Wednesday, February 24, 2010

Publicly Available Pricing: Theory and Practice

A lot of what I write on this blog has to do with the changes that have happened as a result of buyers’ increasing access to information. Often, these changes are looked at from a general perspective. Today, I want to look a very specific example of how this overall market transition affected us at Eloqua. It’s a very representative, specific, example of what’s going on in the market in general.

Last week we made the pricing for Eloqua’s software product packages public on our website for the first time:

The starting prices range from $1450 to $10,000 per month, depending on the level selected.

Just hearing this likely makes everyone who has ever been a field sales rep cringe. Won’t this blow up deals? What if an Enterprise buyer hears of an SMB buyer making a purchase at 1/10th the price? Won’t you be excluded from deals based on the price being seen as too high (or too low)?

Unfortunately, these arguments are based on an incorrect assumption that without talking to our sales team, buyers will not have the ability to form these perceptions of our price. That assumption, however, is false. Now, buyers are able to gather information, form opinions, and come to conclusions without ever talking to a salesperson. The sales team is competing with Google as a source for information, and that is not an easy battle to win.

So, with the market transmitting information very efficiently, the question for us was not whether the market should have access to opinions on our pricing – they already had formed opinions. The question was whether those perceptions could be better guided by contributing accurate information to the conversation.

In our case, the breadth of organizations we served had led to a perception in the SMB market that we were significantly more expensive than we actually were. So, we were better off to correct that data point in the market, rather than allow mis-perceptions to be the guiding data point, as that could easily lead to not being considered in a deal at all if the perception was significantly different than reality.

As with any change of this type, agreeing on the theory of what is happening in the market is much easier than the tactical implementation of the changes that are needed. There was much debate internally, and many points of view were raised. However, the feedback has been overwhelmingly positive, and even in the short time it has been public a number of conversations have started with buyers who had held misperceptions of price.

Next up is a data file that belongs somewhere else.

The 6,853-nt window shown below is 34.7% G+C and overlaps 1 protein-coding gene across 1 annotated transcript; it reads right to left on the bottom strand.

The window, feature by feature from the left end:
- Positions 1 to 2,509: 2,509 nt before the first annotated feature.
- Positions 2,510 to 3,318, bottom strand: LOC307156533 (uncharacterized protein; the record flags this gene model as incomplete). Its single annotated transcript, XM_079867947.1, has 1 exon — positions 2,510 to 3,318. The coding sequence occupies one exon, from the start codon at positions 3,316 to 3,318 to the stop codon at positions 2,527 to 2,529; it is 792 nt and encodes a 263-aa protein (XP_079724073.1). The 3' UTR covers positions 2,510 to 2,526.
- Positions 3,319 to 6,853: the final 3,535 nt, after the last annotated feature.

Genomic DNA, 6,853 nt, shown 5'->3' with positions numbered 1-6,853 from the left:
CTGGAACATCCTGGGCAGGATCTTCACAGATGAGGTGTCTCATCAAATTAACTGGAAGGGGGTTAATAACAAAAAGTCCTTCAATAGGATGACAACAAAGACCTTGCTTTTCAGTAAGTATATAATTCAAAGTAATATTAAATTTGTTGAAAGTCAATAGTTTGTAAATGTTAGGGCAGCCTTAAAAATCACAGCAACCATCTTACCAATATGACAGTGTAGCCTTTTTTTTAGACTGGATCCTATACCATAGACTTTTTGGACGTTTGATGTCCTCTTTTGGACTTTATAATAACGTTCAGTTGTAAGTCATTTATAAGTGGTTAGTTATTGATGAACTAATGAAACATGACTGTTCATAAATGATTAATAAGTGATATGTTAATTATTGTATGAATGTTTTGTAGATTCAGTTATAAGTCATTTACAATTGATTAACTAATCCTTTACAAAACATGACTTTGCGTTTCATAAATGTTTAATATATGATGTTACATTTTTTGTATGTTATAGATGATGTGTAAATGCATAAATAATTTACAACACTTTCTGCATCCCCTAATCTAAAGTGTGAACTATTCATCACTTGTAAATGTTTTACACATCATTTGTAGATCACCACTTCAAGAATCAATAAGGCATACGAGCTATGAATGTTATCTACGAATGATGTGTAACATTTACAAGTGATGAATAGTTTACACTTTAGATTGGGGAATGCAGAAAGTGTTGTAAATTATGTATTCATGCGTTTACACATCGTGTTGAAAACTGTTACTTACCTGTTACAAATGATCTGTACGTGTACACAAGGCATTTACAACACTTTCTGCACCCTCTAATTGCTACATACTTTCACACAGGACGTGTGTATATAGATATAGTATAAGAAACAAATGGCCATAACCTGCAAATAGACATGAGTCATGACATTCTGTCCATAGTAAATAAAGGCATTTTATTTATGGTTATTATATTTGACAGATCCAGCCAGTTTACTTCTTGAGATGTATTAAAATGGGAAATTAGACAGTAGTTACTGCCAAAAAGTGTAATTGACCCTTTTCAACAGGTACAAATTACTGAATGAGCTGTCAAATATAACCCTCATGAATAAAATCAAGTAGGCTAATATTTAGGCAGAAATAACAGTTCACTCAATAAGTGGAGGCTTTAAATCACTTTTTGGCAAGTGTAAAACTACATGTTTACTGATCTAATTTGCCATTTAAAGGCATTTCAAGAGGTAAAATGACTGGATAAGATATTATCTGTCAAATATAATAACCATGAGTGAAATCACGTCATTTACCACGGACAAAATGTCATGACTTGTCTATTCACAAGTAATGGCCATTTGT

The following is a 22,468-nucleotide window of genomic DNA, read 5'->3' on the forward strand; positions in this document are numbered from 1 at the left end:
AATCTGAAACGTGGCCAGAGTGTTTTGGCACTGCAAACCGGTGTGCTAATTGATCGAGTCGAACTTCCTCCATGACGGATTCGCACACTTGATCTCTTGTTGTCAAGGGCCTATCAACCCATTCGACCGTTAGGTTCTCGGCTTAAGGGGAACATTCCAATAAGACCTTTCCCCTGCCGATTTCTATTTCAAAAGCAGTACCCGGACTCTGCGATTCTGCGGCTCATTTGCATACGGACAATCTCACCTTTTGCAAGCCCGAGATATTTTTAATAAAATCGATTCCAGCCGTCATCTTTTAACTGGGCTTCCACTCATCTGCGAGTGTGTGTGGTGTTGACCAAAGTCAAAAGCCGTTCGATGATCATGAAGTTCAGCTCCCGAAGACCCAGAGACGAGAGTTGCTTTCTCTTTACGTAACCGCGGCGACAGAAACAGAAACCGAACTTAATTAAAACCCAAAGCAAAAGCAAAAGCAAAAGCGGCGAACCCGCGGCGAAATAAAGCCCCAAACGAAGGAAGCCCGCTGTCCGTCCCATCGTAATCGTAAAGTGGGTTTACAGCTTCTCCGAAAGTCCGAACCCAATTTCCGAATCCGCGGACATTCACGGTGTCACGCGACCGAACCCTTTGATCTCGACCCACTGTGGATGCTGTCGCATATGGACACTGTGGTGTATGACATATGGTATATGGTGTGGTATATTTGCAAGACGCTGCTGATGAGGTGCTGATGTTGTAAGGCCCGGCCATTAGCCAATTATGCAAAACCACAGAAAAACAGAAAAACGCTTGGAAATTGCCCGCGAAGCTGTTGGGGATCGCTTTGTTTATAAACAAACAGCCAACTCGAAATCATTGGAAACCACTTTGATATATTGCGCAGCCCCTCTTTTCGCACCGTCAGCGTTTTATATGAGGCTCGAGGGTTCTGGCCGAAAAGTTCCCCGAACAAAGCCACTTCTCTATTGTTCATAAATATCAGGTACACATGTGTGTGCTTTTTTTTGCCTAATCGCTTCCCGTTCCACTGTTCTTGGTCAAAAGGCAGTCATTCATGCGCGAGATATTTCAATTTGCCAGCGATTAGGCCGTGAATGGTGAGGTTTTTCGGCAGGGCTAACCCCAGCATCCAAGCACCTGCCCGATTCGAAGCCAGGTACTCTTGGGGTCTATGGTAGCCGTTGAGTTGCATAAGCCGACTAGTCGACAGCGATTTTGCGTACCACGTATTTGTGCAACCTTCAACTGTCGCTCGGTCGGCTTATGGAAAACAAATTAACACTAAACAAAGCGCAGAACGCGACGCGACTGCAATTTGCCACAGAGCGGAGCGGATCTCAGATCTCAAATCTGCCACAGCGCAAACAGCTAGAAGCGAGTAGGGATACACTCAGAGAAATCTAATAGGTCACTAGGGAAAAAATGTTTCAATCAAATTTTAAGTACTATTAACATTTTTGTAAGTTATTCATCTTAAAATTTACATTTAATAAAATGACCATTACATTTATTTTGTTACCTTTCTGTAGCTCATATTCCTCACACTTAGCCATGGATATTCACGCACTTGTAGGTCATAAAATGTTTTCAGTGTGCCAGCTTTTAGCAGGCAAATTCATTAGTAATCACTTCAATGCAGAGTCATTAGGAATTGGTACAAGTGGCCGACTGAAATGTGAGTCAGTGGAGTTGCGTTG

Are there any changes like this that your organization is considering that are easier to agree to in theory than in practice? Will you move forward with them?
Many of the topics on this blog are discussed in more detail in my book Digital Body Language
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Gord Hotchkiss said...


This was a decision we also struggled with...EVEN THOUGH all our research supported your conclusion in this post. From the prospect perspective, it is absolutely the right thing to do, but it's tough to swallow this approach internally.

Steven Woods said...

it's interesting how easy it can be to all agree on what needs to be done and then have difficulty pulling the trigger on executing. Then again, it's a lot like dieting vs. the dessert buffet. :)


Jason Stone said...

Steve, this is very interesting. What about competitors having such direct access to your pricing? Any concern there?

jascha said...

Kudos to you and your Team Steven. I'm sure this was a lively discussion internally. It's a great move.

Steven Woods said...

Jason, Jascha,
thanks for the kind words. It was definitely a lively discussion, but in the end there were so many unfounded rumours being circulated that we felt it was much better to just open up the transparency and show what our pricing actually is.